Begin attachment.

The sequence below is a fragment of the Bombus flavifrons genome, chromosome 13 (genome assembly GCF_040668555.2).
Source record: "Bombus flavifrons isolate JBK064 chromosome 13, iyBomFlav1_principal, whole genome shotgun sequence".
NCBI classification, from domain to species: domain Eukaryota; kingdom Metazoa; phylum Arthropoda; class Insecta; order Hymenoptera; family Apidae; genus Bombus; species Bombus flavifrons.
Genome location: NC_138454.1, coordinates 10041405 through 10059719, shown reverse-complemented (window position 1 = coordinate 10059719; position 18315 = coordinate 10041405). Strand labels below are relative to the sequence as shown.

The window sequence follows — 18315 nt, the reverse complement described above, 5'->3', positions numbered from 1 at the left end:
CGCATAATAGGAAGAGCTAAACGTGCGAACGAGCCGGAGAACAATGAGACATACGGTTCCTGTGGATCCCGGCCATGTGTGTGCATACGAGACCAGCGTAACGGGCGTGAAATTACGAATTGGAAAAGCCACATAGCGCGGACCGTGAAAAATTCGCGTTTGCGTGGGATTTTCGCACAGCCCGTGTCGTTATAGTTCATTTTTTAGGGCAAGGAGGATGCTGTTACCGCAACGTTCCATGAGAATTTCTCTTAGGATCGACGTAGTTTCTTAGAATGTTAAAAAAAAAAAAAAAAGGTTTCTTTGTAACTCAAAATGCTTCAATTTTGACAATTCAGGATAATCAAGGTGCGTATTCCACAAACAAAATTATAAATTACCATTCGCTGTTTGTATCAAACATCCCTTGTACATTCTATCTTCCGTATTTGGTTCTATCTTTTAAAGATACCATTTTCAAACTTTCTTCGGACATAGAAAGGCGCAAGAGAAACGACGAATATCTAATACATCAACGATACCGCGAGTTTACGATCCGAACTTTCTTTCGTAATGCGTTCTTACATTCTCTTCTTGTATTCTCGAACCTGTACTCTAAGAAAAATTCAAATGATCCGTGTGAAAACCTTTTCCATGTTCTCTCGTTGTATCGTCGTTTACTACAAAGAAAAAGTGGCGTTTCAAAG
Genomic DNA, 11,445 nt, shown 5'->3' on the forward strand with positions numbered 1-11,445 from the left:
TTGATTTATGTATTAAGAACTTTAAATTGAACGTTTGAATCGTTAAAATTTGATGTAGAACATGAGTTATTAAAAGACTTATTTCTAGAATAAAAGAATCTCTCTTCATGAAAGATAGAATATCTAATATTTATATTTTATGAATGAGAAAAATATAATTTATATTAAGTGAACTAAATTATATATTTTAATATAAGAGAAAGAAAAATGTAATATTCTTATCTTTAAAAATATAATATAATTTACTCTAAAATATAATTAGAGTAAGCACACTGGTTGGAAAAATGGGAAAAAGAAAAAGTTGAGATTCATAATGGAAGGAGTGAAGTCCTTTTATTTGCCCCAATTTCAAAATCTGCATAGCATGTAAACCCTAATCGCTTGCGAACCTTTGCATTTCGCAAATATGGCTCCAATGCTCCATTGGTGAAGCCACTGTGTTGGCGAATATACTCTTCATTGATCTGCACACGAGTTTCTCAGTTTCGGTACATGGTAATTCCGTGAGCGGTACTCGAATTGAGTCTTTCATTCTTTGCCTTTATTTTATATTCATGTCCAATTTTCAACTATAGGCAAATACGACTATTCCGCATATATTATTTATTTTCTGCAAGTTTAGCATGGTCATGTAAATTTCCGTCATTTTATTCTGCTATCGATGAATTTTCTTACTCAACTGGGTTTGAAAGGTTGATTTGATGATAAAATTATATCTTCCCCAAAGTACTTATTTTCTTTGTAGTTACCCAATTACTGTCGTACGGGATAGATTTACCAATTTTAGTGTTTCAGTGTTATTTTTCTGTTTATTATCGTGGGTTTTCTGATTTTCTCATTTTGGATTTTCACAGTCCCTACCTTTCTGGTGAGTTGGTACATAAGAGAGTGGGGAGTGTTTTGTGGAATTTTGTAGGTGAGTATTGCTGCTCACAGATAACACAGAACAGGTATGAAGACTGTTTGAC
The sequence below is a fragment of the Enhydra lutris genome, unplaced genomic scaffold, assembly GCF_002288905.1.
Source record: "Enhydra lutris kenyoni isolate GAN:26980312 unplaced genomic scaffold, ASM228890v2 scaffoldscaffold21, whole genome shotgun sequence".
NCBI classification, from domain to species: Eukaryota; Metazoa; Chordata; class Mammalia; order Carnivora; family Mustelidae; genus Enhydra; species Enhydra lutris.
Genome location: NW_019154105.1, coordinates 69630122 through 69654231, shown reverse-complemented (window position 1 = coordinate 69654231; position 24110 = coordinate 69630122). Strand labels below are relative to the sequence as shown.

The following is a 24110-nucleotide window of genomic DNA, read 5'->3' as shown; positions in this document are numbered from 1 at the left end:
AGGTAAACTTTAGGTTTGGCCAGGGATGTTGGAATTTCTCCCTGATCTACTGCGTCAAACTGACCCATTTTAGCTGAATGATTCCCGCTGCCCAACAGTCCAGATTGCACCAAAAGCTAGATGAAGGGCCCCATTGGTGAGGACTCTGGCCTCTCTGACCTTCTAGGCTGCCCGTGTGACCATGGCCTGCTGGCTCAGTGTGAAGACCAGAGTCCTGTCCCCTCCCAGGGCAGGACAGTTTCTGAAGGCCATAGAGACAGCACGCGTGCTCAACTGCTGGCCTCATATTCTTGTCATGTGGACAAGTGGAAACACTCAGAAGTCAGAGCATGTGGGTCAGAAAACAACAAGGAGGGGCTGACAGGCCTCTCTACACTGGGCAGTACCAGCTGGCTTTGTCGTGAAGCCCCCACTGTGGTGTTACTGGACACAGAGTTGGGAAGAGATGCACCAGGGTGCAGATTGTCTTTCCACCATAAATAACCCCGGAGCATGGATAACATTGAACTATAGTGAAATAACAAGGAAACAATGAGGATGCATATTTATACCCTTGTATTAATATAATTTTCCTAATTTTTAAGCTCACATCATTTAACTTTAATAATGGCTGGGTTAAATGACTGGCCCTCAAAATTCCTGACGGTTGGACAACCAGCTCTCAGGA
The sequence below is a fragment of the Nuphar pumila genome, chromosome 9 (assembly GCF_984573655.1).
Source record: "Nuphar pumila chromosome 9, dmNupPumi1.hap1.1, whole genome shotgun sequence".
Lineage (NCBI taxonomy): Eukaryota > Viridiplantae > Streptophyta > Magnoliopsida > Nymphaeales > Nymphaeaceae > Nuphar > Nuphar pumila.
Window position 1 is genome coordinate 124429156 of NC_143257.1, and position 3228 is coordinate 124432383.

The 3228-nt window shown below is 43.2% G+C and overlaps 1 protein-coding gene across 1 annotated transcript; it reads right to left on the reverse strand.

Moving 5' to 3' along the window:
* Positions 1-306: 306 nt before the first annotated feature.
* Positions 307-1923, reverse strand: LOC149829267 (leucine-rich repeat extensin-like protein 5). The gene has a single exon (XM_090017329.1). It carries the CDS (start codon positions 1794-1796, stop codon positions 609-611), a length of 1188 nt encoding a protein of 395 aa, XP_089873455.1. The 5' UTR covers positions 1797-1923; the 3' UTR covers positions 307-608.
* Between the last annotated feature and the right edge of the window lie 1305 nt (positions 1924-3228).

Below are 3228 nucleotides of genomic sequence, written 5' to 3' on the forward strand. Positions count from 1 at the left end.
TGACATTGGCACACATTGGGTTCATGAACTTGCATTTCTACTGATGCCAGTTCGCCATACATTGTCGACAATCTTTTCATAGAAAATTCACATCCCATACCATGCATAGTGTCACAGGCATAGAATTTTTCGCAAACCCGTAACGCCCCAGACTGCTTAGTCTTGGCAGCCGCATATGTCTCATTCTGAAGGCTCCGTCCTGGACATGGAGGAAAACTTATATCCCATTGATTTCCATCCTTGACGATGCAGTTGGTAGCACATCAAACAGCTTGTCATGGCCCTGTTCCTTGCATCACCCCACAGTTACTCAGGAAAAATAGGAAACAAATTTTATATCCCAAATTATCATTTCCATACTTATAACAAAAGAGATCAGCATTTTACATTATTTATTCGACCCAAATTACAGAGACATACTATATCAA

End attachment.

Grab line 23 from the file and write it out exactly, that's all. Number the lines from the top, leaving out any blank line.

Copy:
* Between the last annotated feature and the right edge of the window lie 1305 nt (positions 1924-3228).